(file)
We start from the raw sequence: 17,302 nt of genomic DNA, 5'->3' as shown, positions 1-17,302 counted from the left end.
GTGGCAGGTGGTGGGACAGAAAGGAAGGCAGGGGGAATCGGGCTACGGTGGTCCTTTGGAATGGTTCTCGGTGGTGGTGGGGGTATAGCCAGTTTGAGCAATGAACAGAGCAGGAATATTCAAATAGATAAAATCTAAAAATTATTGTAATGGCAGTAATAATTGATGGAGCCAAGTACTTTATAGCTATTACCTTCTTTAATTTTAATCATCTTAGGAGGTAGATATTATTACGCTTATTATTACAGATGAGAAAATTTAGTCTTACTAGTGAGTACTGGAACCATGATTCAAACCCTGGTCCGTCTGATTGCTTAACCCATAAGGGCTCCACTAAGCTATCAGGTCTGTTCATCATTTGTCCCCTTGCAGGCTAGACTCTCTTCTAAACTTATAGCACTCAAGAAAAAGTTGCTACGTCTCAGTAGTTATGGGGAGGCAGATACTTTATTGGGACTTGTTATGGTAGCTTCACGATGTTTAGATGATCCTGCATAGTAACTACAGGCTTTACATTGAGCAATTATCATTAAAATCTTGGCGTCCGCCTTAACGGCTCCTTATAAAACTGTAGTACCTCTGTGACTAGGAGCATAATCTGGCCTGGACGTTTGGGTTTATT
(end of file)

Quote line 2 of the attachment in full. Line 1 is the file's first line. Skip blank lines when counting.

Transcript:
GTGGCAGGTGGTGGGACAGAAAGGAAGGCAGGGGGAATCGGGCTACGGTGGTCCTTTGGAATGGTTCTCGGTGGTGGTGGGGGTATAGCCAGTTTGAGCAATGAACAGAGCAGGAATATTCAAATAGATAAAATCTAAAAATTATTGTAATGGCAGTAATAATTGATGGAGCCAAGTACTTTATAGCTATTACCTTCTTTAATTTTAATCATCTTAGGAGGTAGATATTATTACGCTTATTATTACAGATGAGAAAATTTAGTCTTACTAGTGAGTACTGGAACCATGATTCAAACCCTGGTCCGTCTGATTGCTTAACCCATAAGGGCTCCACTAAGCTATCAGGTCTGTTCATCATTTGTCCCCTTGCAGGCTAGACTCTCTTCTAAACTTATAGCACTCAAGAAAAAGTTGCTACGTCTCAGTAGTTATGGGGAGGCAGATACTTTATTGGGACTTGTTATGGTAGCTTCACGATGTTTAGATGATCCTGCATAGTAACTACAGGCTTTACATTGAGCAATTATCATTAAAATCTTGGCGTCCGCCTTAACGGCTCCTTATAAAACTGTAGTACCTCTGTGACTAGGAGCATAATCTGGCCTGGACGTTTGGGTTTATT